My dad died last night. He would have been 91 later this month. I could fill a thousand blogs with stories about him and all of them would leave you feeling better about life.
He was a superhero.
We have a very narrow picture of superheroes today. Marvel and D.C. would have us believe that superheroes are larger-than-life characters with snappy costumes and snappier dialogue who always leave a trail of destruction in their wake as they save the day from a greater evil.
My dad was a different kind of superhero – the quiet, humble kind who always left a trail of goodwill. When he walked into a life – and he walked into so many lives – he did so with grace, offering generous gifts of encouragement, kindness, and laughter. I think he would have gladly shared all three even if it meant he could keep none for himself. He was that kind of man. But he never ran out.
There’s a character in a novel I’m writing who is based, in part, on my father. In recent years, dementia had begun to chip away at Dad’s brain. His long term memory was still pretty good. He knew his wife and his children (whom he continued to tease with impunity) and his grandchildren and even his great-grandchildren (that’s Luna in the picture above). And with little prompting, he could talk on and on about old friends. Or even invent stories about imaginary ones.
But his short term memory was broken.
“What’s on the schedule for today?” Then two minutes later, “What’s on the schedule for today?” If I added up all the times he asked his children, “How’s work going?” that number would require scientific notation [look it up] in order to fit in this blog.
The repetition wore heavily on another superhero (my mom) and to a lesser degree on my sister (a superhero-in-training who lives near enough to my parents’ house to save the day when called upon) and the rest of us, but there was little we could do about it except exercise our patience muscles. (We all have rock-hard patience muscles these days. Just try me.)
But here’s the thing – even with all that frustrating repetition, there was never any anger or malice or disappointment in my father’s words. His sincere interest in others, his desire to encourage, and his never-ending curiosity were simply stuck on repeat.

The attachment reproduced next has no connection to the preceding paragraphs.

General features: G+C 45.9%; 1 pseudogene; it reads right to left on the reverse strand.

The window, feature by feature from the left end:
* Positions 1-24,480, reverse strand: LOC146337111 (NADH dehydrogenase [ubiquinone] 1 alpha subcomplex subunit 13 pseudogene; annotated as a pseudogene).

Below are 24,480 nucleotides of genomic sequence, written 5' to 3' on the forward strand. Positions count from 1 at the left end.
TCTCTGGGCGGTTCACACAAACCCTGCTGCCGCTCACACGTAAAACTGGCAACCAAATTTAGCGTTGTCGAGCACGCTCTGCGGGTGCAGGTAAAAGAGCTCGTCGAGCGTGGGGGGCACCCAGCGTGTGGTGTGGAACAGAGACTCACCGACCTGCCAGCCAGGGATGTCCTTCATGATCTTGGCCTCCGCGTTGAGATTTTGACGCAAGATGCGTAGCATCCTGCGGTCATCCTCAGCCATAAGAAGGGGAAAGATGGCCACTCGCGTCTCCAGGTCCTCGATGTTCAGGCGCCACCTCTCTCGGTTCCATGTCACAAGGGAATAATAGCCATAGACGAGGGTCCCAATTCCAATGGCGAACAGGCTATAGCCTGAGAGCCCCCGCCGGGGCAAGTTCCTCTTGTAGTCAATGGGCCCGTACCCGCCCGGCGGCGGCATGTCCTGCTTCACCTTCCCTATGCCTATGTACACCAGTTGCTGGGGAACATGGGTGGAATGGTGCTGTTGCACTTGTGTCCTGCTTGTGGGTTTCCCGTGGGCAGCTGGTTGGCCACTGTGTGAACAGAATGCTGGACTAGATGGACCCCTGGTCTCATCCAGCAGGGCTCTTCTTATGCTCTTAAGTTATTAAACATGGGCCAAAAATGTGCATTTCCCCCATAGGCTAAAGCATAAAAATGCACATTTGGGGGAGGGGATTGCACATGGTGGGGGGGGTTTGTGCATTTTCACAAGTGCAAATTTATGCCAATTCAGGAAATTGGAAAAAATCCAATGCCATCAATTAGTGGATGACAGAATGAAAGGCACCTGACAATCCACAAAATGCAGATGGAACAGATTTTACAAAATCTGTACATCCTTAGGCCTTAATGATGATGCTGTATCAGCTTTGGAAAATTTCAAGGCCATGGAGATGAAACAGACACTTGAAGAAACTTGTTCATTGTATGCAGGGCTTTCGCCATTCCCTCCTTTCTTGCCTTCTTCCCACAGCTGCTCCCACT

“That’s a lovely dress, Marilyn. Is it new?” Nope. It’s still the same dress that wasn’t new the last five times you asked.
“What’s for dinner?” Chicken. “What’s for dinner?” Chicken. “What’s for dinner?” Still chicken.
“Look at that beautiful sunset.” Yes, it’s lovely. “Look at that beautiful sunset.” I am. (I wasn’t.) “Look at that beautiful sunset.” Sigh. Yes, it’s a lovely…oh.
He was seeing it each time as if for the first time. Beauty on repeat. And that’s when the character for the novel appeared. (The working title is Beautiful Sky, Beautiful Sky.)
Long before Evil Dementia first attacked my Superhero father, he was a famous athlete. Famous to me, anyway. We had a tiny basketball court just outside the sliding glass doors of our dining room. It was little more than a concrete slab, maybe ten feet by twelve, with a backboard and hoop attached to a gleaming, then rusting, silver pole positioned at the south end.
My dad had a deadly accurate set shot. He was good at pretty much everything he did, from sports to music to writing bad poetry, though he would only acknowledge this in jest or to tease his children. I loved all the ways my family played together, but I think I loved playing one-on-one basketball with Dad the most.
We had a little game that we played in addition to the one where you try to put the round ball in the circular hoop. Because neither of us was perfect, the ball would sometimes ricochet off the rim and bounce onto the grass, then make a beeline to the neighbor’s yard (if the grass was short – and Dad always took care of the lawn). Whenever this happened, we both would call out “I’ll get it” right away, fully meaning the opposite. It was a game of wills, a game of waiting to see who would give in and actually chase the ball, and it would often go on for more than a few rounds of “I’ll get it” before someone finally succumbed.
Usually, my dad.
He got a lot of exercise thanks to my unforced errors. (I’m not just talking about basketball now.)
Some time during the night, last night, an errant shot bounced off the rim and rolled onto the grass, making a beeline for the neighbor’s yard. I can see the ball from here, leaning against the trunk of a tree that’s older than I, waiting. The air is thick with a strange kind of quiet. The kind that follows the death of a superhero. It is a sad quiet, yes. But a reverent one, too. And strangely, one of hope. There is encouragement in this thick air. Kindness too. And if you keep listening, you’ll hear laughter. Your own, most likely.
He was that kind of man.
I look over at the ball. I think he missed this shot on purpose.
I’ll get it, Dad.
I’ll get it.